US aid to Pakistan shrinks amid mounting frustration over militants

A State Department contractor adjust a flag before a meeting between U.S. Secretary of State Kerry and Pakistan's Interior Minister Khan on the sidelines of the White House Summit on Countering Violent Extremism at the State Department in Washington

WASHINGTON: Pakistan’s continued support for resurgent militant groups hostile to the United States, coupled with warming US military and business relations with India, is sharply diminishing Islamabad’s strategic importance+ as an ally to Washington, US military, diplomatic, and intelligence officials and outside experts said.

The United States has cut both military and economic aid+ to Pakistan sharply in recent years, reflecting mounting frustration among a growing number of officials with the nuclear-armed country’s support for the Taliban in neighboring Afghanistan.

That frustration has dogged US-Pakistan ties for more than a decade, but has spiked anew as the militant Islamic group has advanced in parts of Afghanistan that US and allied forces once helped to secure, US officials and analysts say.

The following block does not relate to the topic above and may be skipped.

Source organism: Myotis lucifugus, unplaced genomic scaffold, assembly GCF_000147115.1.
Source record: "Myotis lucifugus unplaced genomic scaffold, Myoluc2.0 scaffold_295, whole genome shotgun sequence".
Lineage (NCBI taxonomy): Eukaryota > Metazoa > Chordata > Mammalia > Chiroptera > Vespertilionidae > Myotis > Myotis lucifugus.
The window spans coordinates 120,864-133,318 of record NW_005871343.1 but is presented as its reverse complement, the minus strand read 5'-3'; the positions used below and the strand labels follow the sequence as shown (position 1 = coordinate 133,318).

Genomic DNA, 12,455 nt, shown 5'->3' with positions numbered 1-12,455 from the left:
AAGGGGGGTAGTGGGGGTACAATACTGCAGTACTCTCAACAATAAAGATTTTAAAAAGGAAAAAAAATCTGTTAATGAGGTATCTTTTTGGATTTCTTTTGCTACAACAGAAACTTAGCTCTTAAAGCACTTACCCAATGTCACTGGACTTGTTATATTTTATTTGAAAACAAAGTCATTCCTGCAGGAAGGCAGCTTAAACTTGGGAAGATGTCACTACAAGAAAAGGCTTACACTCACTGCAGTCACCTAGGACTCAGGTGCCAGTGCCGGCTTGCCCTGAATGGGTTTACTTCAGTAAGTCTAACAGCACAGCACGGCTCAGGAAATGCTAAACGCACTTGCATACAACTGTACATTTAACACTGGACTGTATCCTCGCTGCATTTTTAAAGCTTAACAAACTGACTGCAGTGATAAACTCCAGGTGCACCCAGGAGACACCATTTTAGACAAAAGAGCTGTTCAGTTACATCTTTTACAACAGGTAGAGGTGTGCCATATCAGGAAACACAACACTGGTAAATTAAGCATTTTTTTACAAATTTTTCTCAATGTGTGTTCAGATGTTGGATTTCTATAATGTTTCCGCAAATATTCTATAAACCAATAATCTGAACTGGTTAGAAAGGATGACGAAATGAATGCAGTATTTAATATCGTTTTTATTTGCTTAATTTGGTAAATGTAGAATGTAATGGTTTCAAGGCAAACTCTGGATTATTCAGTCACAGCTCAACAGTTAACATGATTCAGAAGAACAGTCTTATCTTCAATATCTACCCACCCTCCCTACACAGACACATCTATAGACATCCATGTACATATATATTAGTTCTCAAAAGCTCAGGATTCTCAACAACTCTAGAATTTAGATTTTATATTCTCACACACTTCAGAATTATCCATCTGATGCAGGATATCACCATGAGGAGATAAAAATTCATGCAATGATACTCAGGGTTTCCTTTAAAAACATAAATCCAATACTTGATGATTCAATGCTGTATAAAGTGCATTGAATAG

“We’re seeing a very definitive and very sharp reorienting of US policy in South Asia away from Afghanistan-Pakistan and more towards India,” said Michael Kugelman, a South Asia expert with the Woodrow Wilson Center, a Washington think-tank.

The US relationship with Pakistan+ has long been a transactional one marked by mutual mistrust, marriages of convenience, and mood swings.

The long-standing US frustration with Pakistan+ ‘s refusal to stop supporting the Taliban, especially within the US military and intelligence community, is now overriding President Barack Obama’s administration’s desire to avoid renewed military involvement in Afghanistan, as well as concerns that China could capitalize on fraying ties between Washington and Islamabad, the US officials said.

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